I am the Head of the Organisations, Work and Employment Department (OWE). The department comprises over 15 members of faculty who are active in critically focused and theoretically informed research and teaching on contemporary management, work and employment in organisations.
I am also the Director of the MSc HRM Programme at the Business School. Two pathways are offered on the programme, one of which is accredited by the Chartered Institute of Personnel and Development, which provides students with access to membership of the profession. Details on the programme and two pathways can be found on the School's postgraduate taught webpages.
I am a Reader in Human Resource Management and Organisational Behaviour. I joined Birmingham Business School as a Lecturer in April 2009, having previously worked as a Postdoctoral Research Fellow at Manchester Business School (2007–09) and Research Associate for the European Work and Employment Research Centre (2005–07).
As a Research Associate, I worked on two large internationally comparative projects, the DYNAMO project (FP6) and an EU-funded network coordination project (Expert Group on Gender, Social Inclusion and Employment). I then took up the position of Postdoctoral Fellow at MBS undertook a comparative study of careers and employment among management and IT consultants in the UK and the USA, which was funded by the British Academy. Building on this line of research at Birmingham, I then conducted a primary study into the HRM challenges faced by IT services firms in India.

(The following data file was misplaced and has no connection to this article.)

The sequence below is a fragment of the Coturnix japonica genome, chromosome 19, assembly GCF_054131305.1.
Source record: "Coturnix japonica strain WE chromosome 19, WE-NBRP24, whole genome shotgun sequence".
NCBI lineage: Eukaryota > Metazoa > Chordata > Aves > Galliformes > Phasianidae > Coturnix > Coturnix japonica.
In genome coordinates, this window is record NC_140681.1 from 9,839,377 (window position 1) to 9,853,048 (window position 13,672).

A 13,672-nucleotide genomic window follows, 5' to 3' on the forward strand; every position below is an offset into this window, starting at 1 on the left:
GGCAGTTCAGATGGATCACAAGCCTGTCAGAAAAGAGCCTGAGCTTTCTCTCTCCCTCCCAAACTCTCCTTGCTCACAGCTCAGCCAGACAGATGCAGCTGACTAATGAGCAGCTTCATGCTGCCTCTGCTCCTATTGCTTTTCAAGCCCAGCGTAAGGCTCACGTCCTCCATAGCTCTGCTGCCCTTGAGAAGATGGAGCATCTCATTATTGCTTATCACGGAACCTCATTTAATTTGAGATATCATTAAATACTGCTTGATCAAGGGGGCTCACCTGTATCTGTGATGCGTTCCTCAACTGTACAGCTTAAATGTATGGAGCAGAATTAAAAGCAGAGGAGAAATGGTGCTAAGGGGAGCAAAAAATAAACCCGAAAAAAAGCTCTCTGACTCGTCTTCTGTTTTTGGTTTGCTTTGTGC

In 2012, I successfully won funding from the British Academy and the Leverhulme Foundation to examine the role of recognition and reward in shaping the value creation and capture behaviour of IT workers in the UK and USA. This project will run until 2015.
I teach HRM to postgraduate students and Employment Relations to undergraduate students across the suite of business programmes delivered by the school. I have supervised a wide range of student dissertations from undergradute to doctoral-level. My fields of expertise are Human Resource Management, Organisational Behaviour and Employment Studies. My principal research interests lie in comparative employment systems, international HRM, the employment relationship, changing career dynamics and the knowledge economy.
Refereed Journal Articles
Donnelly, R. (2015) ‘Gender, careers and flexibility in consultancies in the UK and the USA: a multi-level relational analysis’. IJHRM, 26 (1): 80-99.
Donnelly, R. (2011) ‘The organisation of working time in the knowledge economy: An insight into the working time patterns of consultants in the UK and the USA’. British Journal of Industrial Relations, 49 (S1): 93-114.
Donnelly, R., Grimshaw, D. and Miozzo, M. (2011) ‘Does the UK have a “comparative institutional advantage” that is supportive of the IT services sector’. New Technology, Work and Employment, 26 (2): 98-112.
Donnelly, R. (2011) ‘The ambiguities and tensions in creating and capturing value: Views from HRM consultants in a leading consultancy firm’. Human Resource Management, 50 (3): 429-444.